I recently moved to a bigger city, and of course the first thing that I setup was my internet connection. I’ve had the same ISP for a couple of years now, and they’ve been alright. I’ve noticed drops in service here and there but overall it was a tolerable experience. However, as soon as I started watching my online shows in the new place, I noticed some dramatic changes in my viewing experience. There were long periods of waiting for the shows to buffer, and I felt like I was relapsing to my younger days of dial-up. I got so frustrated one night I even tweeted about it:
Just took me two hours to watch a 1 hour movie. Why I’m leaving @coxcomm. — Krono$ (@SuperKronos) January 28, 2013
I finally decided to switch over and give DSL a shot, but I didn’t cancel my Cable. I figured I’d do a little testing and really see who was the better service after all. I put together a pretty extensive document of my results. You can find that document and all the data I captured and used in a link below. This blog post is a summary of what I found to be the important parts.
User George Duckett came across a weird thing while performing a simple ping:
He performed a simple ping request but missed a ‘dot’. I assume he meant to ping
192.168.0.72 but instead ended up typing
192.168.072. What’s really amazing though (as pictured below) was that it worked!!! but not to
192.168.0.72 it sent the ping request to
Kira asked an interesting question:
In case you didn’t hear, back in November, the FBI took down the company “Rove Digital” which was actually a set of cyber criminals, that created and distributed a DNS changing malware. Here’s a little more detail straight from the FBI:
Criminals have learned that if they can control a user’s DNS servers, they can control what sites the user connects to on the Internet. By controlling DNS, a criminal can get an unsuspecting user to connect to a fraudulent website or to interfere with that user’s online web browsing. One way criminals do this is by infecting computers with a class of malicious software (malware) called DNSChanger. In this scenario, the criminal uses the malware to change the user’s DNS server settings to replace the ISP’s good DNS servers with bad DNS servers operated by the criminal.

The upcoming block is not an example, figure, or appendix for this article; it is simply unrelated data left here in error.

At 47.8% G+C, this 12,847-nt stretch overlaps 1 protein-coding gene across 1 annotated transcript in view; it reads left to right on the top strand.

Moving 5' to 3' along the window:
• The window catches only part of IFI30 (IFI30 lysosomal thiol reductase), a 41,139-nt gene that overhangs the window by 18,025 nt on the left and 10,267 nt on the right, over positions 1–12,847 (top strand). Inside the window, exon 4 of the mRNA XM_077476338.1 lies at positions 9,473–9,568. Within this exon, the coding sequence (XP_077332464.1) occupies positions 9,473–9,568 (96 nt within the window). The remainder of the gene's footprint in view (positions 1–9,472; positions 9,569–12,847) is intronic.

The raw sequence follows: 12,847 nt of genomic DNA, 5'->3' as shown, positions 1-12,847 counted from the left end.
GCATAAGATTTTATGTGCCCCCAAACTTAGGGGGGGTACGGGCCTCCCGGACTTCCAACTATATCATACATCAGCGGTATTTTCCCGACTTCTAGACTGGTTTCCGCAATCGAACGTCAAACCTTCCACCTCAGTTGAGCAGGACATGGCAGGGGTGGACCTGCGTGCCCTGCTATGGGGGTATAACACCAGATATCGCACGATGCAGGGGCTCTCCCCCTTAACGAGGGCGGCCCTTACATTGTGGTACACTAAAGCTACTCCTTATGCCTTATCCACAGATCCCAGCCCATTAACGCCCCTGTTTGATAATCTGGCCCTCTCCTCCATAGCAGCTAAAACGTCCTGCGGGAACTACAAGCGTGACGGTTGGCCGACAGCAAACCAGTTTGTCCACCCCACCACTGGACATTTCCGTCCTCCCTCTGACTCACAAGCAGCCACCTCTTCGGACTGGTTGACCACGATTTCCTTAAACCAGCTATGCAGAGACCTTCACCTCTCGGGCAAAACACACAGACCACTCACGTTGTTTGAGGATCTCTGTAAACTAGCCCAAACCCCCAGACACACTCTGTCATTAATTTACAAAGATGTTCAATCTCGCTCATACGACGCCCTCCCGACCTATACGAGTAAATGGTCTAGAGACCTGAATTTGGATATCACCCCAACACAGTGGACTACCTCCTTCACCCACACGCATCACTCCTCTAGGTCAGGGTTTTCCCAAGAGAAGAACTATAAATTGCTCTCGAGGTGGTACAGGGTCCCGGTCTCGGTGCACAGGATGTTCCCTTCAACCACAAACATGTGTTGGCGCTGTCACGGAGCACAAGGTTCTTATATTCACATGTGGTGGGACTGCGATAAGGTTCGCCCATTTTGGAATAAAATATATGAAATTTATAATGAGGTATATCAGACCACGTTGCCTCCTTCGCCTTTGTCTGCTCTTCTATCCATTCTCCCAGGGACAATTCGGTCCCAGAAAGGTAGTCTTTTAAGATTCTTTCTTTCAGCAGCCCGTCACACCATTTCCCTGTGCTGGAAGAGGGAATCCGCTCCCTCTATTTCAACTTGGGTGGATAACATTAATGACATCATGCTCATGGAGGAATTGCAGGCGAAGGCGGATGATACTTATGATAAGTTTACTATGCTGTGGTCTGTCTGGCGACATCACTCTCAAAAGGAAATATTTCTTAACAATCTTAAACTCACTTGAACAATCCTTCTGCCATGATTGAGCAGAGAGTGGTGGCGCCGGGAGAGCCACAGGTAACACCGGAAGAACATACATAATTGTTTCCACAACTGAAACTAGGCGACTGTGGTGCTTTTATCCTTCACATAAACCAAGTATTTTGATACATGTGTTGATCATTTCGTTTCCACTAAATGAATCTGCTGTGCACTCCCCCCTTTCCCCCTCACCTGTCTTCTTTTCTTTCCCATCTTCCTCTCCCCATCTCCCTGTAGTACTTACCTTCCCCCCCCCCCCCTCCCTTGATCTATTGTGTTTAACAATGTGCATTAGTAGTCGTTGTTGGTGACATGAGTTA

DNS (Domain Name System) is an Internet service that converts user-friendly domain names into the numerical Internet protocol (IP) addresses that computers use to talk to each other. For example, google.com is actually an IP address (188.8.131.52). DNS makes it easier for us to remember the site names. DNS servers convert the domain names into IP addresses. Now the malware, changes the domain naming servers in your computer and uses a different malicious DNS server. This malicious DNS server, swaps IP’s and takes the user to a fake site.
Unfortuantely his answer to checking if your computer is infected, is now obsolete. So here’s and alternative:
Some have heard about DNS and perhaps once configured in a router without knowing what it is or how it works. Others might know it, but haven’t considered to use another DNS server than the one of their ISP. This is what I will go through in this blog post.
DNS simply stands for Domain Name System, which is a hierarchy of Name Servers that have the intent to translate host names into IP addresses on a global scale. A name server hosts and/or caches these translations. In the case where they are at least hosted, the name server is often called a “DNS Server”. If you gave the host name